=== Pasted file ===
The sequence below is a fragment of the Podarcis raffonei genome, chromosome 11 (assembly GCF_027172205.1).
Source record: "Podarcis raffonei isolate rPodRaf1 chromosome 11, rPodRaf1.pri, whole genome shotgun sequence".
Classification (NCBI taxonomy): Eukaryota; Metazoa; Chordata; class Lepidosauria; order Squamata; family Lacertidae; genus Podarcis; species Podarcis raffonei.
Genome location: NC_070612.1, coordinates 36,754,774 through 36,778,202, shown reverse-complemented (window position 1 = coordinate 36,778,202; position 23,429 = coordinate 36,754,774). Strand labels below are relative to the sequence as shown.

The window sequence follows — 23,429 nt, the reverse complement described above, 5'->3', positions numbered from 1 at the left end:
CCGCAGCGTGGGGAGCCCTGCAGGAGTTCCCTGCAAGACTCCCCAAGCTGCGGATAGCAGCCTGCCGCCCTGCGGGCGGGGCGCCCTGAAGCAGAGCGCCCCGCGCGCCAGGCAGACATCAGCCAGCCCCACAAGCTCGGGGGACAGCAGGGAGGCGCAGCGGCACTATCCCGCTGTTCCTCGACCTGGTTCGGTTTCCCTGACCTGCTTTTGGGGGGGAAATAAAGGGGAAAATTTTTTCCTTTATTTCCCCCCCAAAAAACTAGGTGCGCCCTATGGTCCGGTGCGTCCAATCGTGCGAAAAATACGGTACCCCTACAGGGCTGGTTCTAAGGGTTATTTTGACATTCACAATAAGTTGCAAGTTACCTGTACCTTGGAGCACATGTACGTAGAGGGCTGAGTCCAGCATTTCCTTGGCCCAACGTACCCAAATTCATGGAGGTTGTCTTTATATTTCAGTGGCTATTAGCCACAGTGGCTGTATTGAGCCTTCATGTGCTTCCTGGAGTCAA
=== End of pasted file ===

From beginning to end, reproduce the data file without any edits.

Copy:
The sequence below is a fragment of the Podarcis raffonei genome, chromosome 11 (assembly GCF_027172205.1).
Source record: "Podarcis raffonei isolate rPodRaf1 chromosome 11, rPodRaf1.pri, whole genome shotgun sequence".
Classification (NCBI taxonomy): Eukaryota; Metazoa; Chordata; class Lepidosauria; order Squamata; family Lacertidae; genus Podarcis; species Podarcis raffonei.
Genome location: NC_070612.1, coordinates 36,754,774 through 36,778,202, shown reverse-complemented (window position 1 = coordinate 36,778,202; position 23,429 = coordinate 36,754,774). Strand labels below are relative to the sequence as shown.

The window sequence follows — 23,429 nt, the reverse complement described above, 5'->3', positions numbered from 1 at the left end:
CCGCAGCGTGGGGAGCCCTGCAGGAGTTCCCTGCAAGACTCCCCAAGCTGCGGATAGCAGCCTGCCGCCCTGCGGGCGGGGCGCCCTGAAGCAGAGCGCCCCGCGCGCCAGGCAGACATCAGCCAGCCCCACAAGCTCGGGGGACAGCAGGGAGGCGCAGCGGCACTATCCCGCTGTTCCTCGACCTGGTTCGGTTTCCCTGACCTGCTTTTGGGGGGGAAATAAAGGGGAAAATTTTTTCCTTTATTTCCCCCCCAAAAAACTAGGTGCGCCCTATGGTCCGGTGCGTCCAATCGTGCGAAAAATACGGTACCCCTACAGGGCTGGTTCTAAGGGTTATTTTGACATTCACAATAAGTTGCAAGTTACCTGTACCTTGGAGCACATGTACGTAGAGGGCTGAGTCCAGCATTTCCTTGGCCCAACGTACCCAAATTCATGGAGGTTGTCTTTATATTTCAGTGGCTATTAGCCACAGTGGCTGTATTGAGCCTTCATGTGCTTCCTGGAGTCAA